Stellar streams consist of groups of stars moving in orbit together. They are usually remnants of small galaxies that were absorbed by larger galaxies or former star clusters. The Phoenix stream discovered four years ago is the latter. It was, as researchers show in an article in Nature, once a globular cluster, and a very special one at that.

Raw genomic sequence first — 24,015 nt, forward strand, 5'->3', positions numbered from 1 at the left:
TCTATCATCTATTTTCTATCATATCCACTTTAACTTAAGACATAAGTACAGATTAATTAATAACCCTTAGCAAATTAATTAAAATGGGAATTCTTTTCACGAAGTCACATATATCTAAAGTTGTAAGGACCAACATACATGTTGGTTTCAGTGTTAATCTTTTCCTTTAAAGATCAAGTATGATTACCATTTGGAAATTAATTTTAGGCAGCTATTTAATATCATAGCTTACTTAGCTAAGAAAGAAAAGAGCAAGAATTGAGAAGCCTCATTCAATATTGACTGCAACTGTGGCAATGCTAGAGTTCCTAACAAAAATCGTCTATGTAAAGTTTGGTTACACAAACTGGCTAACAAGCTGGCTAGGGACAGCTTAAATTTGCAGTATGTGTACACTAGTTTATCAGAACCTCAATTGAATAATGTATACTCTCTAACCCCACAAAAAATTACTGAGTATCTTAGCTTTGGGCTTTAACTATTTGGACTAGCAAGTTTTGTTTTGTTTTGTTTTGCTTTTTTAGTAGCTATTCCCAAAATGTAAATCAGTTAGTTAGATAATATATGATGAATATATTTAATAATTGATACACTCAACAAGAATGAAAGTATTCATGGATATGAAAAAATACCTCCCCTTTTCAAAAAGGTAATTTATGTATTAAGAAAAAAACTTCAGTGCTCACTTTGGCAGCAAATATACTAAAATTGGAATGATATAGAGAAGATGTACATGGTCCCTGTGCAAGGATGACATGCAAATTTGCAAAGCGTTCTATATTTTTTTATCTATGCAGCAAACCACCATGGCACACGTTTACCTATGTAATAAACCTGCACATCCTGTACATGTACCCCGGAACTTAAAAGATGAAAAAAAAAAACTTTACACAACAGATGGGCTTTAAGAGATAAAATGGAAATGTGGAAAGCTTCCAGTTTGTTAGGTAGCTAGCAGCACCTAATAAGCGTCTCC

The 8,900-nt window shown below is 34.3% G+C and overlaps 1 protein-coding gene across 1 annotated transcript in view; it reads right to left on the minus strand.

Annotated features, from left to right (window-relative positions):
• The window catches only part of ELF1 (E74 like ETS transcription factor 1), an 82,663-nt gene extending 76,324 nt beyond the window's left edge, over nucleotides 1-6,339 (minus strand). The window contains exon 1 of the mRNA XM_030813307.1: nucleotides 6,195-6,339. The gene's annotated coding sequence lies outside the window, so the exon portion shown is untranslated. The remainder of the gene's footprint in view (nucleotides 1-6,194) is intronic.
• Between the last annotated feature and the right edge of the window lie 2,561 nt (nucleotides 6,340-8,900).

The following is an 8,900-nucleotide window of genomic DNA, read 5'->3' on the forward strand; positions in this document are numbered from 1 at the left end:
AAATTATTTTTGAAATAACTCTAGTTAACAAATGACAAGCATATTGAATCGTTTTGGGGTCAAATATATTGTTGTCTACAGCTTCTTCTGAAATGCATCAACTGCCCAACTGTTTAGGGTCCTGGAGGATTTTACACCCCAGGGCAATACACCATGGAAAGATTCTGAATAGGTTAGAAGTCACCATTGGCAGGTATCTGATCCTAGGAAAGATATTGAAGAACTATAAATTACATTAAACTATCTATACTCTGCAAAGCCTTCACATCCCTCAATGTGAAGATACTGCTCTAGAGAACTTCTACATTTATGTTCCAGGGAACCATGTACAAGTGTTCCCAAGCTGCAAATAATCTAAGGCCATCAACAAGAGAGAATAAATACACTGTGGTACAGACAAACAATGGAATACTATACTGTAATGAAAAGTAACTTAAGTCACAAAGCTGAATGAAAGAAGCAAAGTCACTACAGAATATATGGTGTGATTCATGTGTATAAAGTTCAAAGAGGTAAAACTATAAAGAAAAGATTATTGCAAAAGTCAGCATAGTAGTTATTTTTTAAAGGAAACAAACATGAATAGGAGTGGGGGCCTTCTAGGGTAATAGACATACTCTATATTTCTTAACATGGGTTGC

Globular clusters are special objects in themselves. Imagine the night sky full of gleaming stars shining much brighter than the brightest planets in our Solar System. The average distance between two stars of a globular cluster is only 0.1 light-years, while the closest star to the Sun is 4.5 light-years away. Every cubic parsec holds between 1000 to 10,000 stars (the stellar density in the vicinity of the Sun is around 0.14 stars per cubic parsec).